Two shootings in one week leave residents in east-side Promise Zone asking for more support

“If there’s no investment by the city or county in community programs, no boots on the ground, it’s going to be a hell of a fight here,” one local organizer said.

SAN ANTONIO — When shots rang out in the east-side Promise Zone Tuesday night, multiple people called police to ask for help.

Arriving officers said they found a 17-year-old who had been shot near the corner of Burnet and Walters, the same place a shooting one week ago left the intersection littered with about 50 spent shell casings.  One man died in that attack and another was wounded.

In both cases, the bullets were flying adjacent to a Bexar County Bibliotech library location that is surrounded by multi-story apartment buildings.

San Antonio Police have released little information about who might be responsible for either shooting.

With regard to the latest attack, police said the victim and another younger male pulled up near the intersection, when another vehicle pulled along side of them and opened fire, striking the victim’s vehicle several times. Police said the victim was taken to the hospital with life threatening injuries, but nobody else was hit.  

Police said the investigation is ongoing.

Bennie Price runs Big Mama’s Safe House nearby, a non-profit focused on bringing peace to the east.

Price said he is not at all surprised by the continuing violence, but he does hope the city and the county will work together to do more to reduce violent crime in what should be an area on the way up.

Price said that while his group works with law enforcement, he believes policing alone isn’t the best answer.

“This is supposed to be the community’s job. The community is supposed to reduce and prevent the gun violence,” Price said, adding that more support is needed for grassroots organizations like his who are putting volunteers on the streets to make a difference..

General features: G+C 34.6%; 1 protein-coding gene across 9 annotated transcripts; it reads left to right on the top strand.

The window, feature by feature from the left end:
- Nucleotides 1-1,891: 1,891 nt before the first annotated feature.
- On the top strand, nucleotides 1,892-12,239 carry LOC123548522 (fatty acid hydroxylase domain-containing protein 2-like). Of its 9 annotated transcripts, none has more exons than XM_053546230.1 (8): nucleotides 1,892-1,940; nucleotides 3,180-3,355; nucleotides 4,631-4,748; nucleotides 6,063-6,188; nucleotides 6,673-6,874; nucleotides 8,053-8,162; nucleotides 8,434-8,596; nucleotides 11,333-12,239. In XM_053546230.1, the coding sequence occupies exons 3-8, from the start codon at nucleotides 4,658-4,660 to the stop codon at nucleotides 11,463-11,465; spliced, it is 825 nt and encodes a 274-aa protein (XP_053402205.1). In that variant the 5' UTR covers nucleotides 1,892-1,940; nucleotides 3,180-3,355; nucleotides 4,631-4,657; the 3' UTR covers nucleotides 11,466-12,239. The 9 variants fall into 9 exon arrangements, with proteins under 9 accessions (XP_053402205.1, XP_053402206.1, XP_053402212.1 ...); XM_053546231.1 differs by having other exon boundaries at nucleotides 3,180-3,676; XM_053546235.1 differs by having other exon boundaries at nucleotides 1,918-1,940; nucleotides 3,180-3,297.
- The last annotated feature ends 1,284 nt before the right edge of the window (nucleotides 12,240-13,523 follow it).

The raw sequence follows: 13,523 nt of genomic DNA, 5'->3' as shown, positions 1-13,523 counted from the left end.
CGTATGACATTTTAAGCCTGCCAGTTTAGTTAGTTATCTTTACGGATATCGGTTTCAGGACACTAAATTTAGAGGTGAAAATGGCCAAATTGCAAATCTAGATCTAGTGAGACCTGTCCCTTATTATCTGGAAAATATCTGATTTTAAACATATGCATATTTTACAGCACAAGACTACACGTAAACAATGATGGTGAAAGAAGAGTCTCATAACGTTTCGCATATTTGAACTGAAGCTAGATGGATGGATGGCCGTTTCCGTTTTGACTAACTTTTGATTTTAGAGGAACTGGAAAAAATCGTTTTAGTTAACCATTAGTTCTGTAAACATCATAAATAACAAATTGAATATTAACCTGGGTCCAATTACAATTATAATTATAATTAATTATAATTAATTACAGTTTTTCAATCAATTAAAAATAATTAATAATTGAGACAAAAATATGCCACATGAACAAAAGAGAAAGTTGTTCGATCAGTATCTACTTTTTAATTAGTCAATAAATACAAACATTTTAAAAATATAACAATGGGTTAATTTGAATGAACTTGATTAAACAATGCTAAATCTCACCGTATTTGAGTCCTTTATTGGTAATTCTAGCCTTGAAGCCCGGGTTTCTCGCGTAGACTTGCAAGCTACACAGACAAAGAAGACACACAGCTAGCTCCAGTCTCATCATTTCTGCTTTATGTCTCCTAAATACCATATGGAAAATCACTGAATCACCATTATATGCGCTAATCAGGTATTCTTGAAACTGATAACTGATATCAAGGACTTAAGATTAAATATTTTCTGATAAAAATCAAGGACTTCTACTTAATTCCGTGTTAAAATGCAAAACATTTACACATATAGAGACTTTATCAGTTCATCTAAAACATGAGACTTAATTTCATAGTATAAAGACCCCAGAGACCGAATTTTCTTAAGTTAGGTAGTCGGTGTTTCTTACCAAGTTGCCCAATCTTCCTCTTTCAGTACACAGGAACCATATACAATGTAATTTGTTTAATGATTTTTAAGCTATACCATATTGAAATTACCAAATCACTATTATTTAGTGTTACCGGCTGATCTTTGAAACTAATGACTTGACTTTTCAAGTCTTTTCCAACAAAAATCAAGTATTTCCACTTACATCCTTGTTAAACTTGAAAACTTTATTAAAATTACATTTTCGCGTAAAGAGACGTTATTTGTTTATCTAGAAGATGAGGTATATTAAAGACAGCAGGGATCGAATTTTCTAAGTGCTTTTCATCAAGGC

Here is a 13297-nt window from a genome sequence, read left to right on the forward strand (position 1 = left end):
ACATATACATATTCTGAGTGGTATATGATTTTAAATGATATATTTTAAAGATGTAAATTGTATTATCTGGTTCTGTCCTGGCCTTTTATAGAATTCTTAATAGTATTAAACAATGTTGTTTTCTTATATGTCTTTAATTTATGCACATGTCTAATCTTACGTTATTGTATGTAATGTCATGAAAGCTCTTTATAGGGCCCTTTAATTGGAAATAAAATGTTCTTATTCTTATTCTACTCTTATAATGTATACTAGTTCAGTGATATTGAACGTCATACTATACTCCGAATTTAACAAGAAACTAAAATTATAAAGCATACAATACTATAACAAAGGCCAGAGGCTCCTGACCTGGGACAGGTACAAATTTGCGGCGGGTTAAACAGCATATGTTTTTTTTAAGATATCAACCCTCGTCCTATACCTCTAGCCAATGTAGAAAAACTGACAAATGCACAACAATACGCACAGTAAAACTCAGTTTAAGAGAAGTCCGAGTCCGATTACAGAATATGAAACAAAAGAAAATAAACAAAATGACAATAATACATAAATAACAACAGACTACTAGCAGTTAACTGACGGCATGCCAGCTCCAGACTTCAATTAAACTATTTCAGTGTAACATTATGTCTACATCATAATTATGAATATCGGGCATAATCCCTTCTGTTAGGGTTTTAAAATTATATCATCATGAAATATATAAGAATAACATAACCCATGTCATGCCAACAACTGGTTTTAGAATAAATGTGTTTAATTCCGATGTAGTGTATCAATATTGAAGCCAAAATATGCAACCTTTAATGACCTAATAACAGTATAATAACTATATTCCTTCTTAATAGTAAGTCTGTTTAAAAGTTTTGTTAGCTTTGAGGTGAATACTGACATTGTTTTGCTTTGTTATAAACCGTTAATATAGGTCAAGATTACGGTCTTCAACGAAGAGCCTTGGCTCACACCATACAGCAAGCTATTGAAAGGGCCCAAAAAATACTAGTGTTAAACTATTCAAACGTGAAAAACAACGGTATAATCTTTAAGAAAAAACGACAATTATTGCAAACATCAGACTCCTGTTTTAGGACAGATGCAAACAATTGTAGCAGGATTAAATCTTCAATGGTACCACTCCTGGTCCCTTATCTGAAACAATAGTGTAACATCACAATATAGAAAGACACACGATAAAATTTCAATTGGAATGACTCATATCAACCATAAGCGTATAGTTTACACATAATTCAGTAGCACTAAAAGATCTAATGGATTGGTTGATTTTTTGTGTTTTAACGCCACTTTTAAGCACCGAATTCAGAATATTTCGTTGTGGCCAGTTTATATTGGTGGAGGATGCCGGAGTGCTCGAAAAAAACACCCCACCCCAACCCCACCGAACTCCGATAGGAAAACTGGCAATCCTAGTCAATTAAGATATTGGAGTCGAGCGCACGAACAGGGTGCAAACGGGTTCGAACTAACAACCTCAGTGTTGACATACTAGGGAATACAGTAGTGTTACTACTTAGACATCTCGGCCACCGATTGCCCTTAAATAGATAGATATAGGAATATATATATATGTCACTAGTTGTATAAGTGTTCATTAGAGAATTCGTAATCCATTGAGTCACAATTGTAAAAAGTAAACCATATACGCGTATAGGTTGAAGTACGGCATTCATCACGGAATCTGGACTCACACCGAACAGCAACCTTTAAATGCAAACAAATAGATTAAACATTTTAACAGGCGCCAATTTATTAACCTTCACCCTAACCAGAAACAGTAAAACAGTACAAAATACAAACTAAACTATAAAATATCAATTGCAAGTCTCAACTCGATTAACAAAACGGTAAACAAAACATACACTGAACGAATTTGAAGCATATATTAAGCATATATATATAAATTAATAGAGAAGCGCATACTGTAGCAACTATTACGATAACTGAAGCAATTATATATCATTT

“If there’s no investment by the city or county in community programs, no boots on the ground, it’s going to be a hell of a fight here,” Price said.

Price said while there are plenty of outreach activities for young children, it is teens and young adults who are struggling with no support.

“Where am I supposed to send these youth?” Price asked. “We don’t have a community center around here that’s open for the public where the gunfire is happening. We have never had a community center of our own.”

Price said his group is grateful they recently received some funding from the city of San Antonio, but more is needed

“We can only do so much with what we have. We’re working basically on a volunteer basis,” Price said, adding their current funding isn’t enough to hire even one full-time employee. 

“We want to hire people because we are doing this on a volunteer basis and you can’t expect people to give the kind of hours that you need on a volunteer basis because they have full time jobs,” Price said.

Price said he feels promises have been broken in the area.

“We’re here today because our youth and our community was promised something, and I just believe that the city or the county has not fulfilled that promise to this community,” Price said.

 Price praised other non-profit efforts like the Midnight Basketball league but he said recreation is just one need.

“Where are the jobs near the people?  Where are the community centers?  Where are the youth programs? Imagine what would happen if the city would say we are going to do something different?” Price said.

Arguing that many solutions that have failed in the past have not had community input, Price said a bottoms up approach should be considered.

“They come to the community and they say this is what we are going to do. They don’t ask the community what should we do?” Price said.

The San Antonio Independent School District has a program they call Handle With Care to help youngsters deal with trauma, but historically they only reach out to the families directly involved in a violent incident.  

The San Antonio Police Department recently held a series of meetings introducing a new violent crime reduction plan.

One near term strategy of the plan is something they call “Micro Hot Spots Policing.” 

The effort would put highly visible patrol vehicles in places identified as troublesome, where they would stay for 15 minute intervals, to keep criminals on edge. Police would not say if this intersection is on their targeted list.

The District 2 council office was asked to respond to the latest incident and when we learn more, we will pass on their reply.

With regard to possible solutions, the Bibliotech East location at 1203 North Walters opened in April of 2018.

At the time, it was touted as a state-of-the-art place for neighbors to come together, but the building, which is not yet five years old, has been closed for repairs for about six months. Signs outside the building indicate staff is available to deliver resources to the door, but the study rooms, community room, public computers, business services and community programming have been unavailable in a place Price said the services are desperately needed.

The San Antonio Growth on the Eastside website has more background information on Promise Zone history.

Big Mama’s Safe House, on Blue Bonnet, can be reached through their website.

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